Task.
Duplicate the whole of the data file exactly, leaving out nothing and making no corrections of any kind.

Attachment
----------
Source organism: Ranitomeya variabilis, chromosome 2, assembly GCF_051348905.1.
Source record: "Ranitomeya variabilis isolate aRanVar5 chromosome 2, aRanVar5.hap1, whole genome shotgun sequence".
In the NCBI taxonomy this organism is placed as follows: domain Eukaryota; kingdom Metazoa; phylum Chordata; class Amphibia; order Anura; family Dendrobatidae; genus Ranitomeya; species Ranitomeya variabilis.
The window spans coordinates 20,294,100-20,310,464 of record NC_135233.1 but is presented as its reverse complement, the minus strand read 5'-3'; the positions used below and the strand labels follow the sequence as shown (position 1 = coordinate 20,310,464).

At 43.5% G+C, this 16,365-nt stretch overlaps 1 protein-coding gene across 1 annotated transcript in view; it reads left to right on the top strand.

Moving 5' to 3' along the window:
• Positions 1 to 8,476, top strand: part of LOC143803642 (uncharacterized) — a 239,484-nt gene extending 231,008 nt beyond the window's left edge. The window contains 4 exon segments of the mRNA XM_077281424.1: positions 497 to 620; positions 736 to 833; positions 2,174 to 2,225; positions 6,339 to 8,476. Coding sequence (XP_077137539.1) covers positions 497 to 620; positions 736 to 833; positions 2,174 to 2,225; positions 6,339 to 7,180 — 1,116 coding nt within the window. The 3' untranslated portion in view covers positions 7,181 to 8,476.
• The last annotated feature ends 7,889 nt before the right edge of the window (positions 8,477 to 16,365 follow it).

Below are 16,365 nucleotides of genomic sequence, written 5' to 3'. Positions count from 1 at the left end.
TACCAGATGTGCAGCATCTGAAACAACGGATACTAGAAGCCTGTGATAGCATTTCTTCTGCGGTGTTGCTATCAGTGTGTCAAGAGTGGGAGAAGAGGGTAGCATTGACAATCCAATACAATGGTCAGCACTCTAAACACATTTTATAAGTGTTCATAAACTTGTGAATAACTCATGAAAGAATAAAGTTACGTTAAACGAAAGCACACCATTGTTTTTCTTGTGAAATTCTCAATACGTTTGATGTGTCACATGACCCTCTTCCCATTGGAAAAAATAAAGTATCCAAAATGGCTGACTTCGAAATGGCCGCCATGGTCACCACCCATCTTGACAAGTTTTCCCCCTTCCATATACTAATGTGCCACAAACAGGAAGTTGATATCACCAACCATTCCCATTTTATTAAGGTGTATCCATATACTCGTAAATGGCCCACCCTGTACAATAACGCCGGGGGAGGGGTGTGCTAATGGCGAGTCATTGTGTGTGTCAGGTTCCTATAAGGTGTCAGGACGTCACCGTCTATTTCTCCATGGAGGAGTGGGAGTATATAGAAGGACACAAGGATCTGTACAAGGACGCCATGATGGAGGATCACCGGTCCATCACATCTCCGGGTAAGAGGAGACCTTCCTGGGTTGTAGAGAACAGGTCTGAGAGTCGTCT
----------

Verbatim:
Source organism: Ranitomeya variabilis, chromosome 2, assembly GCF_051348905.1.
Source record: "Ranitomeya variabilis isolate aRanVar5 chromosome 2, aRanVar5.hap1, whole genome shotgun sequence".
In the NCBI taxonomy this organism is placed as follows: domain Eukaryota; kingdom Metazoa; phylum Chordata; class Amphibia; order Anura; family Dendrobatidae; genus Ranitomeya; species Ranitomeya variabilis.
The window spans coordinates 20,294,100-20,310,464 of record NC_135233.1 but is presented as its reverse complement, the minus strand read 5'-3'; the positions used below and the strand labels follow the sequence as shown (position 1 = coordinate 20,310,464).

At 43.5% G+C, this 16,365-nt stretch overlaps 1 protein-coding gene across 1 annotated transcript in view; it reads left to right on the top strand.

Moving 5' to 3' along the window:
• Positions 1 to 8,476, top strand: part of LOC143803642 (uncharacterized) — a 239,484-nt gene extending 231,008 nt beyond the window's left edge. The window contains 4 exon segments of the mRNA XM_077281424.1: positions 497 to 620; positions 736 to 833; positions 2,174 to 2,225; positions 6,339 to 8,476. Coding sequence (XP_077137539.1) covers positions 497 to 620; positions 736 to 833; positions 2,174 to 2,225; positions 6,339 to 7,180 — 1,116 coding nt within the window. The 3' untranslated portion in view covers positions 7,181 to 8,476.
• The last annotated feature ends 7,889 nt before the right edge of the window (positions 8,477 to 16,365 follow it).

Below are 16,365 nucleotides of genomic sequence, written 5' to 3'. Positions count from 1 at the left end.
TACCAGATGTGCAGCATCTGAAACAACGGATACTAGAAGCCTGTGATAGCATTTCTTCTGCGGTGTTGCTATCAGTGTGTCAAGAGTGGGAGAAGAGGGTAGCATTGACAATCCAATACAATGGTCAGCACTCTAAACACATTTTATAAGTGTTCATAAACTTGTGAATAACTCATGAAAGAATAAAGTTACGTTAAACGAAAGCACACCATTGTTTTTCTTGTGAAATTCTCAATACGTTTGATGTGTCACATGACCCTCTTCCCATTGGAAAAAATAAAGTATCCAAAATGGCTGACTTCGAAATGGCCGCCATGGTCACCACCCATCTTGACAAGTTTTCCCCCTTCCATATACTAATGTGCCACAAACAGGAAGTTGATATCACCAACCATTCCCATTTTATTAAGGTGTATCCATATACTCGTAAATGGCCCACCCTGTACAATAACGCCGGGGGAGGGGTGTGCTAATGGCGAGTCATTGTGTGTGTCAGGTTCCTATAAGGTGTCAGGACGTCACCGTCTATTTCTCCATGGAGGAGTGGGAGTATATAGAAGGACACAAGGATCTGTACAAGGACGCCATGATGGAGGATCACCGGTCCATCACATCTCCGGGTAAGAGGAGACCTTCCTGGGTTGTAGAGAACAGGTCTGAGAGTCGTCT